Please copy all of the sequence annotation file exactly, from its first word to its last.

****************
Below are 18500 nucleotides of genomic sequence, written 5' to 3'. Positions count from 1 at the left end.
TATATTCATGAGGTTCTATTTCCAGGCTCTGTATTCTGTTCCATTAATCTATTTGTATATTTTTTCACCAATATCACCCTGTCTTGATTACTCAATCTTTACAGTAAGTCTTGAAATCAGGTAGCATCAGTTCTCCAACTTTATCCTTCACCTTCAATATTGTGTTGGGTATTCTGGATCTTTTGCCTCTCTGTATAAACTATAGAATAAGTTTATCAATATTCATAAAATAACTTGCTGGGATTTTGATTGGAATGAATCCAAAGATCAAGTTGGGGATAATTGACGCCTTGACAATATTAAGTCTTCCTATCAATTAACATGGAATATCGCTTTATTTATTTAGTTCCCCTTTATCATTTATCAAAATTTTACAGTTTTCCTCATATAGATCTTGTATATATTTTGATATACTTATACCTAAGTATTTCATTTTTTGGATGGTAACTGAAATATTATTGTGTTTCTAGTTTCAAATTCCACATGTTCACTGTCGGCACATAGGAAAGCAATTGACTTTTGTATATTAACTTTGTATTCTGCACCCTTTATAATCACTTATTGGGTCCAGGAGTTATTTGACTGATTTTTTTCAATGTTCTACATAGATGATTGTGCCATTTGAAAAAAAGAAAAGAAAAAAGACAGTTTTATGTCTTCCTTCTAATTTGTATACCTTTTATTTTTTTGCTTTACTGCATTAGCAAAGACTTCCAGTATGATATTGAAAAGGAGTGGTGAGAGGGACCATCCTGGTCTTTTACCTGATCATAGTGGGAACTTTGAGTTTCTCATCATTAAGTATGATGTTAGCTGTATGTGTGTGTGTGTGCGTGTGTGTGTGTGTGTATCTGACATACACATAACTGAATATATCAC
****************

Below are 18500 nucleotides of genomic sequence, written 5' to 3'. Positions count from 1 at the left end.
TATATTCATGAGGTTCTATTTCCAGGCTCTGTATTCTGTTCCATTAATCTATTTGTATATTTTTTCACCAATATCACCCTGTCTTGATTACTCAATCTTTACAGTAAGTCTTGAAATCAGGTAGCATCAGTTCTCCAACTTTATCCTTCACCTTCAATATTGTGTTGGGTATTCTGGATCTTTTGCCTCTCTGTATAAACTATAGAATAAGTTTATCAATATTCATAAAATAACTTGCTGGGATTTTGATTGGAATGAATCCAAAGATCAAGTTGGGGATAATTGACGCCTTGACAATATTAAGTCTTCCTATCAATTAACATGGAATATCGCTTTATTTATTTAGTTCCCCTTTATCATTTATCAAAATTTTACAGTTTTCCTCATATAGATCTTGTATATATTTTGATATACTTATACCTAAGTATTTCATTTTTTGGATGGTAACTGAAATATTATTGTGTTTCTAGTTTCAAATTCCACATGTTCACTGTCGGCACATAGGAAAGCAATTGACTTTTGTATATTAACTTTGTATTCTGCACCCTTTATAATCACTTATTGGGTCCAGGAGTTATTTGACTGATTTTTTTCAATGTTCTACATAGATGATTGTGCCATTTGAAAAAAAGAAAAGAAAAAAGACAGTTTTATGTCTTCCTTCTAATTTGTATACCTTTTATTTTTTTGCTTTACTGCATTAGCAAAGACTTCCAGTATGATATTGAAAAGGAGTGGTGAGAGGGACCATCCTGGTCTTTTACCTGATCATAGTGGGAACTTTGAGTTTCTCATCATTAAGTATGATGTTAGCTGTATGTGTGTGTGTGTGCGTGTGTGTGTGTGTGTATCTGACATACACATAACTGAATATATCAC